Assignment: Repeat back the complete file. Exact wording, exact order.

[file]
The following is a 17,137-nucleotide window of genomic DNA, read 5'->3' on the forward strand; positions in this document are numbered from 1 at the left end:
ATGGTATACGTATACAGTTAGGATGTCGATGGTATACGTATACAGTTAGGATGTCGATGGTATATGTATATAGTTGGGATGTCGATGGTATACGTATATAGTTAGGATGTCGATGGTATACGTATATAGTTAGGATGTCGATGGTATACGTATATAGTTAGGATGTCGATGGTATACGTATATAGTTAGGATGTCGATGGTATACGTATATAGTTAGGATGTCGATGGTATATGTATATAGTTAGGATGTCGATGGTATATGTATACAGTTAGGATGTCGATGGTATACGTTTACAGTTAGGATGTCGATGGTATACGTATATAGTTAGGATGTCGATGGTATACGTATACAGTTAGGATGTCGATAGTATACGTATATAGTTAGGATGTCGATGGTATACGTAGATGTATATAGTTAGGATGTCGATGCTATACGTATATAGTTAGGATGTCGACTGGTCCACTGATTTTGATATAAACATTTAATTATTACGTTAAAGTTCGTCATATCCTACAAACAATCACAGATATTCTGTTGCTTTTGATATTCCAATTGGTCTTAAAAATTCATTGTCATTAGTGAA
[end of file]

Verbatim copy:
The following is a 17,137-nucleotide window of genomic DNA, read 5'->3' on the forward strand; positions in this document are numbered from 1 at the left end:
ATGGTATACGTATACAGTTAGGATGTCGATGGTATACGTATACAGTTAGGATGTCGATGGTATATGTATATAGTTGGGATGTCGATGGTATACGTATATAGTTAGGATGTCGATGGTATACGTATATAGTTAGGATGTCGATGGTATACGTATATAGTTAGGATGTCGATGGTATACGTATATAGTTAGGATGTCGATGGTATACGTATATAGTTAGGATGTCGATGGTATATGTATATAGTTAGGATGTCGATGGTATATGTATACAGTTAGGATGTCGATGGTATACGTTTACAGTTAGGATGTCGATGGTATACGTATATAGTTAGGATGTCGATGGTATACGTATACAGTTAGGATGTCGATAGTATACGTATATAGTTAGGATGTCGATGGTATACGTAGATGTATATAGTTAGGATGTCGATGCTATACGTATATAGTTAGGATGTCGACTGGTCCACTGATTTTGATATAAACATTTAATTATTACGTTAAAGTTCGTCATATCCTACAAACAATCACAGATATTCTGTTGCTTTTGATATTCCAATTGGTCTTAAAAATTCATTGTCATTAGTGAA